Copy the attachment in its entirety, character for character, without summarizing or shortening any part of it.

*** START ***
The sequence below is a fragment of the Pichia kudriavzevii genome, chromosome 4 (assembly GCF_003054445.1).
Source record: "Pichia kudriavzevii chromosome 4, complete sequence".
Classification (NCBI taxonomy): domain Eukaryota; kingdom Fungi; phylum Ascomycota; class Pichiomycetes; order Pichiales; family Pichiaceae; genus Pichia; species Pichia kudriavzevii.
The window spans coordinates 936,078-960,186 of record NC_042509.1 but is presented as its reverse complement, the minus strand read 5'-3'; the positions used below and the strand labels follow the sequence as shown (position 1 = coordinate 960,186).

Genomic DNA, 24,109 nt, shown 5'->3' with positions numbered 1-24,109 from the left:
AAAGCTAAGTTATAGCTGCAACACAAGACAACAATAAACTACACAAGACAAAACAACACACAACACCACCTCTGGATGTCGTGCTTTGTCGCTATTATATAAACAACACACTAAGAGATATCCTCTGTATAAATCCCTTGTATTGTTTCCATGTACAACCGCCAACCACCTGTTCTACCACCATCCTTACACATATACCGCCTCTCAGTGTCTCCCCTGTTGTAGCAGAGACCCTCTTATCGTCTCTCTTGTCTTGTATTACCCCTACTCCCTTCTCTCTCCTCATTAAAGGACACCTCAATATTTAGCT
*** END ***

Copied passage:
The sequence below is a fragment of the Pichia kudriavzevii genome, chromosome 4 (assembly GCF_003054445.1).
Source record: "Pichia kudriavzevii chromosome 4, complete sequence".
Classification (NCBI taxonomy): domain Eukaryota; kingdom Fungi; phylum Ascomycota; class Pichiomycetes; order Pichiales; family Pichiaceae; genus Pichia; species Pichia kudriavzevii.
The window spans coordinates 936,078-960,186 of record NC_042509.1 but is presented as its reverse complement, the minus strand read 5'-3'; the positions used below and the strand labels follow the sequence as shown (position 1 = coordinate 960,186).

Genomic DNA, 24,109 nt, shown 5'->3' with positions numbered 1-24,109 from the left:
AAAGCTAAGTTATAGCTGCAACACAAGACAACAATAAACTACACAAGACAAAACAACACACAACACCACCTCTGGATGTCGTGCTTTGTCGCTATTATATAAACAACACACTAAGAGATATCCTCTGTATAAATCCCTTGTATTGTTTCCATGTACAACCGCCAACCACCTGTTCTACCACCATCCTTACACATATACCGCCTCTCAGTGTCTCCCCTGTTGTAGCAGAGACCCTCTTATCGTCTCTCTTGTCTTGTATTACCCCTACTCCCTTCTCTCTCCTCATTAAAGGACACCTCAATATTTAGCT